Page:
Dementia with Lewy bodies (DLB), also known as Lewy body disease, is the second most frequent cause of age-related neurodegenerative dementia. At least 5 percent of people aged 85 and older are thought to suffer from this little known but not uncommon and devastating disease. In the UK approximately 100,000 are thought to suffer from DLB.
There are presently over 700,000 people with dementia in the UK and this number is projected to rise to 1,000,000 by 2021 unless cures are found. There are currently about five million people with dementia in the European Union. These figures represent only patients; caregivers double or treble the number of people whose lives are directly affected by dementia and relations and friends increase these numbers further.
DLB shares mental symptoms, such as confusion and loss of memory, with Alzheimer's disease and motor symptoms, such as gait and slow movement, with Parkinson's disease. For that reason it is often misdiagnosed. Accurate diagnosis is essential for successful treatment of the disease: people with DLB are characteristically highly sensitive to certain drugs which can worsen unpleasant symptoms or even be fatal.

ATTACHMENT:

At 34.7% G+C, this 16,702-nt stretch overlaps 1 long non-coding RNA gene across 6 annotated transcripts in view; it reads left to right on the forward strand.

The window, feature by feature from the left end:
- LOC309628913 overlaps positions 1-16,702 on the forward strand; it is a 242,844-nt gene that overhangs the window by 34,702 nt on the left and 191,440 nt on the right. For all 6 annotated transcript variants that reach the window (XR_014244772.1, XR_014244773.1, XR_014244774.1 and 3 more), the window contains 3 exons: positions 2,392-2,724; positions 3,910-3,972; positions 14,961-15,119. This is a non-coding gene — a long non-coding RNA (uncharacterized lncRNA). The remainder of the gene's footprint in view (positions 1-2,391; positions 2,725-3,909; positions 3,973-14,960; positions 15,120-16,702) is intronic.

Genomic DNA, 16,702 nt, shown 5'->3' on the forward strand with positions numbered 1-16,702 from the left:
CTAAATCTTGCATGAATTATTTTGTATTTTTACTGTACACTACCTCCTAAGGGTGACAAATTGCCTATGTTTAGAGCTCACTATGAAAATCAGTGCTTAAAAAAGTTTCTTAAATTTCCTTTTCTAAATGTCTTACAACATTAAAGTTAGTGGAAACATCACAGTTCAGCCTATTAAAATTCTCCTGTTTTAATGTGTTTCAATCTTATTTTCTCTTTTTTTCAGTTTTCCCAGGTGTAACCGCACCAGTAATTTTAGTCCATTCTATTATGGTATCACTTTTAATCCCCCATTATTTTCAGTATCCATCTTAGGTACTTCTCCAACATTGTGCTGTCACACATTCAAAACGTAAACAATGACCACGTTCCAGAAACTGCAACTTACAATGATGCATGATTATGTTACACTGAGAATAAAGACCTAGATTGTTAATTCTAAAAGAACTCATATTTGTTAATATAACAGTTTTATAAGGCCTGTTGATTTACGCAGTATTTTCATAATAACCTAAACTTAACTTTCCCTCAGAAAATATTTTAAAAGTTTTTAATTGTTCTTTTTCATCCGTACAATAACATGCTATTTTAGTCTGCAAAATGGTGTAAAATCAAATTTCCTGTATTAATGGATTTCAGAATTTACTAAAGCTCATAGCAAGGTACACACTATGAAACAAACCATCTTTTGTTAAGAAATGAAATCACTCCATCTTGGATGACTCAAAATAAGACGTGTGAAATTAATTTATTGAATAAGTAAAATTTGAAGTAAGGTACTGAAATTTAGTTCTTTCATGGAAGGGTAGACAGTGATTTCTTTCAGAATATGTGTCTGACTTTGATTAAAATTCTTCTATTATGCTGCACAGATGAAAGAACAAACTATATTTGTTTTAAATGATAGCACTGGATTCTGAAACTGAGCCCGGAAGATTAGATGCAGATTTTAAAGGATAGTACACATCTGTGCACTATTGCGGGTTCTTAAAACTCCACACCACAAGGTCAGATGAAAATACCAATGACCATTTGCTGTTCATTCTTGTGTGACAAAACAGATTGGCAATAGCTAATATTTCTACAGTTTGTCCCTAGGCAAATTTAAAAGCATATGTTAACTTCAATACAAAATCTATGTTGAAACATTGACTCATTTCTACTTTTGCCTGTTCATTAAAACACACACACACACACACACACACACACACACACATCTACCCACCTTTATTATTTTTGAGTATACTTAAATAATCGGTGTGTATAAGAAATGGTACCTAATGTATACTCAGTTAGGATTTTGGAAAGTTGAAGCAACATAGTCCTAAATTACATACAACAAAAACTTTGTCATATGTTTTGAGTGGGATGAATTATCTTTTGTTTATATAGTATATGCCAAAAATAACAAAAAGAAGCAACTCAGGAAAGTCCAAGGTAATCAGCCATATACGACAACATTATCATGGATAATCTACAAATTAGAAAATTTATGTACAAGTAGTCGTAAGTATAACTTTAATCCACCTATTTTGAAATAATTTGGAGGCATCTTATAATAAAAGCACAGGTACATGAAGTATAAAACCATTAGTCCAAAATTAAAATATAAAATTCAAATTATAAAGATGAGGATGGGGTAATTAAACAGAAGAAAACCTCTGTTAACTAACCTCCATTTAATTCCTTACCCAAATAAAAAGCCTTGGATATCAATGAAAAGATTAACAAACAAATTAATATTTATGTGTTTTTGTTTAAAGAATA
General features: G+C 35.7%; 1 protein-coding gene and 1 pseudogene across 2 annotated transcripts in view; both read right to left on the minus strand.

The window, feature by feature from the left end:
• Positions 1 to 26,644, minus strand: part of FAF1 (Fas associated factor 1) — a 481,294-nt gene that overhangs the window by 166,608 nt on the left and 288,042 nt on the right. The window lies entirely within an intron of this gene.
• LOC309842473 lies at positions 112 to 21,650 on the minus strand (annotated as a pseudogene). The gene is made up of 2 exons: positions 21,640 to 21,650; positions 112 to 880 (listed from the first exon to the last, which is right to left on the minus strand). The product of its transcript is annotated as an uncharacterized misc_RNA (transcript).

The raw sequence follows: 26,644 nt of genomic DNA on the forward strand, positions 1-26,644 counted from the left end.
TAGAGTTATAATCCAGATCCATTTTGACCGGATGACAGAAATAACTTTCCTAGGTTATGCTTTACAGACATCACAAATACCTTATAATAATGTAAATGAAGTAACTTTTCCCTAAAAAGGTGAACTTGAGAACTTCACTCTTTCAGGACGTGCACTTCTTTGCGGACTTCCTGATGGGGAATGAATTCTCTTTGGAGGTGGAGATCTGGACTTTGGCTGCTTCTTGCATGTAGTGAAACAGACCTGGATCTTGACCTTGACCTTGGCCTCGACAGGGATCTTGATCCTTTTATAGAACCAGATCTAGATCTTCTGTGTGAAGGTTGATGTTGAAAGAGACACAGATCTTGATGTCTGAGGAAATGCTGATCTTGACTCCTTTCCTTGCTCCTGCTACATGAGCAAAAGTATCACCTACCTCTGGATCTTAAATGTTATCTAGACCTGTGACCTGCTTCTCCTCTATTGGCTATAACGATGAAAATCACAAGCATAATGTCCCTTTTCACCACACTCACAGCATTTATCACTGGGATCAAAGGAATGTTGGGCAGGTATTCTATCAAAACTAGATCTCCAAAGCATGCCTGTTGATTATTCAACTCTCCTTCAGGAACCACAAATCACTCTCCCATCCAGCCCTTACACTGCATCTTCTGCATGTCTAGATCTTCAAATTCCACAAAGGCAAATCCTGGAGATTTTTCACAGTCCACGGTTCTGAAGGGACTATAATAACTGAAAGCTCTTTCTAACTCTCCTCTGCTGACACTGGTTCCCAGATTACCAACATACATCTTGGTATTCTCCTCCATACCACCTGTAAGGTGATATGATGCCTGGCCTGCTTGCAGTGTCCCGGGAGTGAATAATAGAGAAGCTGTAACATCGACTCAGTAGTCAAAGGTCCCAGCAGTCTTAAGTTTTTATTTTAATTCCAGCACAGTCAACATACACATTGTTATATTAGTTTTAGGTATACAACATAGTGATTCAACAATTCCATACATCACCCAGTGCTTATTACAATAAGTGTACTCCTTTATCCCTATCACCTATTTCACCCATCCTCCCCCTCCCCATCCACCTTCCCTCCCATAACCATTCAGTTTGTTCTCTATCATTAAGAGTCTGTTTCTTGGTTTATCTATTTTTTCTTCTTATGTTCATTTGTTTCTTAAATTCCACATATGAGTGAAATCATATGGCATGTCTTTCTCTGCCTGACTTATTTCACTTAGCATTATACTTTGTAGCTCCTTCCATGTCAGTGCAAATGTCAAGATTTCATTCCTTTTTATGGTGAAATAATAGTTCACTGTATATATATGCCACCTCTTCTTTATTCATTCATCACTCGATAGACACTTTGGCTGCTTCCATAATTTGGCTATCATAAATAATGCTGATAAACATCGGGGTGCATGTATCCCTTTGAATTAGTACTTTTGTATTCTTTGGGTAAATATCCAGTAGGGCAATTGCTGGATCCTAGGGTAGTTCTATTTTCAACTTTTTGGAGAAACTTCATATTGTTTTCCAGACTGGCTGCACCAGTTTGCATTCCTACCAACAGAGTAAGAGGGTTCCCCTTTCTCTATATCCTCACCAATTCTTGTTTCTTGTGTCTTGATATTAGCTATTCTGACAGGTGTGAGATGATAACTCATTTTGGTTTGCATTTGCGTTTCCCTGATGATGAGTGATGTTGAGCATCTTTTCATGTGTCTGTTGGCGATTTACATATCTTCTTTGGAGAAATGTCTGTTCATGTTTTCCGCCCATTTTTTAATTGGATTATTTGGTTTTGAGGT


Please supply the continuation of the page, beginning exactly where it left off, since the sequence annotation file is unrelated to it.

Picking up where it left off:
DLB was virtually unknown until a decade ago. Due in large part to a close collaboration between researchers in the UK, Japan and the USA, it is now recognised as a distinct medical condition and not a variant of Alzheimer's or Parkinson's diseases.
The Lewy Body Society was founded in 2006 in order to support research into DLB and to raise awareness and educate the public, the medical profession and those in health-care decision-making positions about the disease. The first LBS funded research began in 2007 with a PhD studentship at Newcastle University.